Plan of Action: “Starting” Not “Re-Starting”: The biggest mistake companies are making is believing they are going back to restart their businesses. There are three reasons why this is not true.
First and most important consumer and customer behavior and expectations are very different than December 2019. People and society are fragile. They are looking for safety, security and value.
Second your employees and workplace have changed. You may have fewer employees. Many of them after the last four months are different people with different mindsets and are looking at their work and leaders with new eyes.
Third, your category and competitive set may have changed. After the Great Recession was over because of new mindsets as well as new technologies (social and mobile) a plethora of new companies were formed. GM and Ford were no longer each other’s key threats, but Uber and Tesla were. Gillette and Schick’s ultra-expensive over-engineered blades were now facing Harry’s and Dollar Shave Club. Post Covid-19 a different consumer mindset combined with scaled new technologies (5g, Voice, Cloud and Machine Learning) means you better think again. Start again not Re-start. What new needs and behaviors from consumers? What new competitors? What new products or services and ways of working?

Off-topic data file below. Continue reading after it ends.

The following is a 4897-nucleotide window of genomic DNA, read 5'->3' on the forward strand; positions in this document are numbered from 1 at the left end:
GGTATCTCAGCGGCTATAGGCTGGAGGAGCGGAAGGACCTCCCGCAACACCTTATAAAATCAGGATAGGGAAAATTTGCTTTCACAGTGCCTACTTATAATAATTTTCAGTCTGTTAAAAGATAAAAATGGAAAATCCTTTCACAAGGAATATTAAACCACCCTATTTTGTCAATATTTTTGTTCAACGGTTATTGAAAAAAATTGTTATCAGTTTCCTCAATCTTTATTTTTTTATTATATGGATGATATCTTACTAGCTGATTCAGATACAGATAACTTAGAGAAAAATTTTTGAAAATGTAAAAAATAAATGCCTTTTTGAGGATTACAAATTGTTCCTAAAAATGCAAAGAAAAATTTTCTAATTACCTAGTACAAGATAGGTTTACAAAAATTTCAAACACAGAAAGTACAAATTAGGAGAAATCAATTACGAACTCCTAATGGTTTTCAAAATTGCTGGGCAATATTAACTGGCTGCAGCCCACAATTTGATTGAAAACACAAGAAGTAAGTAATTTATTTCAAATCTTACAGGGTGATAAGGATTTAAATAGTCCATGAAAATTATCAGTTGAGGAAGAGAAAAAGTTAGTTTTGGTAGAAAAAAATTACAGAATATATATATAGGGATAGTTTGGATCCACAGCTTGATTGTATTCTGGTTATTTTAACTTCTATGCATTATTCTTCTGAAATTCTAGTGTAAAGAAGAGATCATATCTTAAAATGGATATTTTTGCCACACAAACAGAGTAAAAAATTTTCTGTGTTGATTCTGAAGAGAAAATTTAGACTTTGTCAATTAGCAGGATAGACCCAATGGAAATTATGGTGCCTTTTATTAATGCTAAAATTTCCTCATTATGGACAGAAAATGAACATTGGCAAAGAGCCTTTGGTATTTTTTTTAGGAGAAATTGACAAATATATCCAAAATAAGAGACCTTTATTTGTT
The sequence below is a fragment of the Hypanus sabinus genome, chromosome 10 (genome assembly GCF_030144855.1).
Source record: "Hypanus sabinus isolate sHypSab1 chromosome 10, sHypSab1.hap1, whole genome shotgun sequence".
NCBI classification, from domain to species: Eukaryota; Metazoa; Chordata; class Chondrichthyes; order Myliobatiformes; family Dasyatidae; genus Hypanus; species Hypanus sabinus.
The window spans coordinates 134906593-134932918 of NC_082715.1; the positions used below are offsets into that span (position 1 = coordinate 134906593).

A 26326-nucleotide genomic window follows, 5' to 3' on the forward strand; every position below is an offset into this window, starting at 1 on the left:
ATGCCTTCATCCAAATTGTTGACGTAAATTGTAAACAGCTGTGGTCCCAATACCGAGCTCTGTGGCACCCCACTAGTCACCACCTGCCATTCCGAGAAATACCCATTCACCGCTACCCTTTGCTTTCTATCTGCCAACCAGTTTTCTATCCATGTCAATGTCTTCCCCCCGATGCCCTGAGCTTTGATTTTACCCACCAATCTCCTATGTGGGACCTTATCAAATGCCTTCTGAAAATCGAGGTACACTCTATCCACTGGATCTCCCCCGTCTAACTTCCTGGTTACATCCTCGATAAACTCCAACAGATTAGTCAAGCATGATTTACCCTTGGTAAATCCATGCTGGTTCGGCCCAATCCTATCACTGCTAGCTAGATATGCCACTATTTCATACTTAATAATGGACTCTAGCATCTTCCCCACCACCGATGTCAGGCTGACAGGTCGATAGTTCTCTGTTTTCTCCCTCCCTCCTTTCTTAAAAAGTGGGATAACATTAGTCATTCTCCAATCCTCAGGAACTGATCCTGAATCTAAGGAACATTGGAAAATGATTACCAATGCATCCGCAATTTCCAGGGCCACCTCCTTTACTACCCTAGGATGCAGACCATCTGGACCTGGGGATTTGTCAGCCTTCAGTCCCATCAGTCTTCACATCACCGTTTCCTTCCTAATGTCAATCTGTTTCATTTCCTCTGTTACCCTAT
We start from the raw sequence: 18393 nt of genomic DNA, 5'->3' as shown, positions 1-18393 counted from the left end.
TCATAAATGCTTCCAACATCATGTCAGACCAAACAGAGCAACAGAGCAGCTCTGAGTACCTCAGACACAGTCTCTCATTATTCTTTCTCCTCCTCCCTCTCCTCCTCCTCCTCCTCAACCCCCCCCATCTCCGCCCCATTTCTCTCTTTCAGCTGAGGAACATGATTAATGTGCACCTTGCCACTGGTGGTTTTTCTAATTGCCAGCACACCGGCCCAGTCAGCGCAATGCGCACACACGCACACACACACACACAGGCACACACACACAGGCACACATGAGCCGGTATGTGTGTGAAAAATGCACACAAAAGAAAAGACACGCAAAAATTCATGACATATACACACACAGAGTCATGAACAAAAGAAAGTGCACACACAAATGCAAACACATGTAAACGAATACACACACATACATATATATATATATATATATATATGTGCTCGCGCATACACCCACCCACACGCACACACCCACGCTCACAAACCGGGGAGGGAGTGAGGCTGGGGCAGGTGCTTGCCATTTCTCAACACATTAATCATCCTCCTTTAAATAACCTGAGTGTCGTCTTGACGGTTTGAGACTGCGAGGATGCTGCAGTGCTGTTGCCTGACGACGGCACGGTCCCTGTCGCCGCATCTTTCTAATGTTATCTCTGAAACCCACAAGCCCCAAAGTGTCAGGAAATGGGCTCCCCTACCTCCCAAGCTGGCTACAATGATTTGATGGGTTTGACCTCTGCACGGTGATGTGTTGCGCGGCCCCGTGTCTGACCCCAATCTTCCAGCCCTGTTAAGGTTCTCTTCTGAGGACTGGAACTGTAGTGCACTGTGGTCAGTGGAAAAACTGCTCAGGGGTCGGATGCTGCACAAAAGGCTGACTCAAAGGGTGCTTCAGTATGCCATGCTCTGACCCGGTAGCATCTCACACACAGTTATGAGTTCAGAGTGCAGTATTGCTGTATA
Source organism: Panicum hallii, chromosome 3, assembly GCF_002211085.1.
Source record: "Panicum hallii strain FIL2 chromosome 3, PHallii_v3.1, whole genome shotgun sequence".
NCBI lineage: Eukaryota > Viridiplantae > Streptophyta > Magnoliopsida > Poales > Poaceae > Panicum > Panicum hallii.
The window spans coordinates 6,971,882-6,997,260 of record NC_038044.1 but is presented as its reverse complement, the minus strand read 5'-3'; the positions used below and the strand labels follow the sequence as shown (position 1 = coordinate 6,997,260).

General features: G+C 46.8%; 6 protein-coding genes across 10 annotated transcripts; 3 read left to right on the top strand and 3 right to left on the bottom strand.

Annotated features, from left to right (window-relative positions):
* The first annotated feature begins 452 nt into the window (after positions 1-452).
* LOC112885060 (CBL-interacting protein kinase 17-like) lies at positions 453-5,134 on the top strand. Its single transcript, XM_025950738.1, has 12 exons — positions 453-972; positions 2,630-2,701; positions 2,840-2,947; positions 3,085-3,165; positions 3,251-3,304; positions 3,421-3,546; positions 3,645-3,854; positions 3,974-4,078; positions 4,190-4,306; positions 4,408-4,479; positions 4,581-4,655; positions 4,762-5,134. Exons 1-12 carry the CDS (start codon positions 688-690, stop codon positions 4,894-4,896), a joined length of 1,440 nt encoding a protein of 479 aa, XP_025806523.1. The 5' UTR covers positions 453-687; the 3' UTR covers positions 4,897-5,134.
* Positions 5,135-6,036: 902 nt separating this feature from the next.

As you move forward, I suggest that you expose yourself to lots of valid data and differing points of view. Next add value to your company and to your career by providing a perspective, a point of view, a provocation and/or a plan of action on everything you have imbibed versus just reporting facts and process.
If you do you will forever grow and succeed.
If not, you could be automated away.
Rishad Tobaccowala ( @rishad ) is the author of the bestselling “Restoring the Soul of Business: Staying Human in the Age of Data” published by Harper Collins globally in January 2020. It has been described as an “operating manual” for managing people, teams and careers in the age we live in. Rishad is a sought after speaker and advisor who helps people think, feel and see differently about how to grow their companies, their teams and themselves. More at https://rishadtobaccowala.com/